Defendants' suggestion that plaintiff's counsel had an obligation, before seeking fees, to determine the nature of the medical care obtained with the aid-continuing in order to establish that the preliminary injunction had value warranting attorney's fees is rejected. This court's findings as to the irreparable harm faced by members of the proposed class, absent the lack of notice and aid-continuing that was ordered, and as to the likelihood of plaintiff's success on the merits, amply establishes the value of the preliminary relief obtained. No "after-the-fact" analysis of the effect of the relief granted should be undertaken. Indeed, were defendants' suggestion adopted, a plaintiff's attorney would be forced to expend still further fees. In any event, even if it were appropriate to undertake the type of analysis urged by defendants, the State's own compliance report, setting forth the impact of the preliminary injunctive relief, establishes not only that all of those entitled to the notice required by the court received the notice, but also that numerous individuals received the aid-continuing also required by the court. See City's Memo. in Opp. at 6 (stating that "no more than seventy DRM recipients received aid-continuing"). Defendants' continued reliance on the "look-back" provisions of traditional Medicaid, under which an applicant who is determined eligible for Medicaid as a result of a fair hearing is entitled to retroactive benefits for the three months preceding the date of his or her original application, remains in error. This court has already described why the "look-back" provision provided no answer to the need for aid-continuing to DRM recipients who were awaiting a fair hearing. See Olson, 281 F. Supp. 2d at 486. For the samereason, attorney's fees should not be denied to plaintiff who obtained the required relief.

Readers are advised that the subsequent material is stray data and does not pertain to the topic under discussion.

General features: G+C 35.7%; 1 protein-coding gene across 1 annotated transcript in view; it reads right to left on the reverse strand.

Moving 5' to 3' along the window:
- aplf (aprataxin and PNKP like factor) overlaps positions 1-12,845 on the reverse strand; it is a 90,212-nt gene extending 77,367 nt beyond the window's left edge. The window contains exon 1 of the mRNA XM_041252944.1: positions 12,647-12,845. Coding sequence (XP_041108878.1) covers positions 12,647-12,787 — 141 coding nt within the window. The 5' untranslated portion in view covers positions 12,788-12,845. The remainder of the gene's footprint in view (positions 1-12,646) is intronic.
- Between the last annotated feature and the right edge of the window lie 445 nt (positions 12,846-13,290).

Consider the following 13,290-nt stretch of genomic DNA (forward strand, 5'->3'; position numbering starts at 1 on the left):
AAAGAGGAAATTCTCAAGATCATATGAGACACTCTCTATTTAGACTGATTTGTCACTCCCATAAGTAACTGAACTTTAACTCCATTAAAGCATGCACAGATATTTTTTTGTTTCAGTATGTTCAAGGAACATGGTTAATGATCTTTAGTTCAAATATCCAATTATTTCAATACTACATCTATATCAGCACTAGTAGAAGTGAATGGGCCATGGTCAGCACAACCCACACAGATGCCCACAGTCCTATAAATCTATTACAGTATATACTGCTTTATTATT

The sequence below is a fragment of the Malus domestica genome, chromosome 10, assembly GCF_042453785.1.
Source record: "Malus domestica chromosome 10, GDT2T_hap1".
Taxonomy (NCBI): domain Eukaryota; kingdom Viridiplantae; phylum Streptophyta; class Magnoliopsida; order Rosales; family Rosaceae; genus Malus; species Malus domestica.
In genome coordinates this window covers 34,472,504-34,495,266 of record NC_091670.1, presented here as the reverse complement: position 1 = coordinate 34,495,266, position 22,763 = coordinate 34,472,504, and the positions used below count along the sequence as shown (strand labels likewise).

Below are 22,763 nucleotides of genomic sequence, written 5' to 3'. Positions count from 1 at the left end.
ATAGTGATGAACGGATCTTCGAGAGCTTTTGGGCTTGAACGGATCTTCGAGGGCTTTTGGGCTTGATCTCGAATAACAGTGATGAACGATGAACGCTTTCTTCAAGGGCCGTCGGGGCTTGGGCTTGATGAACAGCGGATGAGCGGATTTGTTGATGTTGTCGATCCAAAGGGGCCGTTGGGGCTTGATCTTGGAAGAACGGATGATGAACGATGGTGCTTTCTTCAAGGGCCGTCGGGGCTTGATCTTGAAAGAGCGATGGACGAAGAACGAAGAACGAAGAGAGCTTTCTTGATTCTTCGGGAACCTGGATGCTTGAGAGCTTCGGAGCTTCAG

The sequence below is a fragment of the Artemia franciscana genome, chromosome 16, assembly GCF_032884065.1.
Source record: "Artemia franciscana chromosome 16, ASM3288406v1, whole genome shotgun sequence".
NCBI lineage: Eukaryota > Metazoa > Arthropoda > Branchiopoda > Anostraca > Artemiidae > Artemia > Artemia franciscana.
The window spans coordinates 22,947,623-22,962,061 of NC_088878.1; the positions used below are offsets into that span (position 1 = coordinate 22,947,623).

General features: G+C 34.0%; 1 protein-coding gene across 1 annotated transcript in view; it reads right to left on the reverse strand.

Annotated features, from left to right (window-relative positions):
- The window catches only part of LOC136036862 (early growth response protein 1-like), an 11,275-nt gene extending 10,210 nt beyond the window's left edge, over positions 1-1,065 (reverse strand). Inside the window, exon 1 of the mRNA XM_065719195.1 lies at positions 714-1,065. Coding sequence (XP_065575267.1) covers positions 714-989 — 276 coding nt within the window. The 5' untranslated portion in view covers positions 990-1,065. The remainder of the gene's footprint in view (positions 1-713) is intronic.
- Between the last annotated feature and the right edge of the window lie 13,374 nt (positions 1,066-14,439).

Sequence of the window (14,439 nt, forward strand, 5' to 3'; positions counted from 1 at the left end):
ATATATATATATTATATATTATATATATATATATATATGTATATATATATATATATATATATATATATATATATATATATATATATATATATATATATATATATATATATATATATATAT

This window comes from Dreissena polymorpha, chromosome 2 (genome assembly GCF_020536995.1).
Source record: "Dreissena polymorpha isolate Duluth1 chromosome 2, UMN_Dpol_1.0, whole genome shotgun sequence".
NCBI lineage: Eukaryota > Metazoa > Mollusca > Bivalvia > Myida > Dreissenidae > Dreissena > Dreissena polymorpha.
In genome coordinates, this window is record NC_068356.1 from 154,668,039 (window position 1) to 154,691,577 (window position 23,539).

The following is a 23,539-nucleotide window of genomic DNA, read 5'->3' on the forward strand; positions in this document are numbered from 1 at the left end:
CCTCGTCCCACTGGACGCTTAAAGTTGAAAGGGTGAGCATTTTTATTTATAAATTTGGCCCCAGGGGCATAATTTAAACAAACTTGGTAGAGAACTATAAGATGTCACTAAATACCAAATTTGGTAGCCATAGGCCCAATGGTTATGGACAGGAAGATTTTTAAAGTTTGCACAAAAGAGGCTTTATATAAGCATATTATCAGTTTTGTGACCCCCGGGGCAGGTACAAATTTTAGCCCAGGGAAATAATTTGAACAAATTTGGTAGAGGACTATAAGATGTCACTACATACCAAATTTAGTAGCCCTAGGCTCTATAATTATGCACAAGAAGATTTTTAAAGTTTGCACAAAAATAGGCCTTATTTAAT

Nor should fees be denied because of alleged misconduct by plaintiff. This court's decision denying class certification and granting a motion to dismiss because of the mootness of the named plaintiff's claims fully sets forth the reasons for those rulings, none of which justify denying fees for the obtaining of preliminary injunctive relief. See Olson, 2006 WL 8442386.
Reasonableness of the Fee Request
To begin with, the court approves the proposed rate of $275 an hour for plaintiff's counsel, who is highly qualified and experienced in the area. As for the reasonableness of the hours expended, it must be remembered that defendants vigorously fought the award of relief both in this court and in the Court of Appeals. Defendants' argument that counsel's preparation of the pleadings is non-compensable because only preliminary relief was awarded is rejected. Obviously, no preliminary relief could have been awarded had there been no complaint.
However, hours spent on legal work not necessary to obtaining the preliminary injunctive relief awardedis not compensable. Thus, 2 hours and 5 minutes for preparation of plaintiff Olson's deposition, which through no fault of the defendants never occurred, will not be compensated. Plaintiff's argument that, because the preparation occurred prior to the Second Circuit's affirmance of preliminary relief, it should be compensated, is rejected. The only relief obtained was preliminary relief, and preparation for plaintiff's deposition had no role in obtaining that relief. For the same reason, the 23 hours and 15 minutes devoted to other discovery efforts taken after the award of preliminary relief is also not compensable. Finally, counsel's unsuccessful efforts to locate other potential intervenors, consuming some 16 hours and 45 minutes, is ...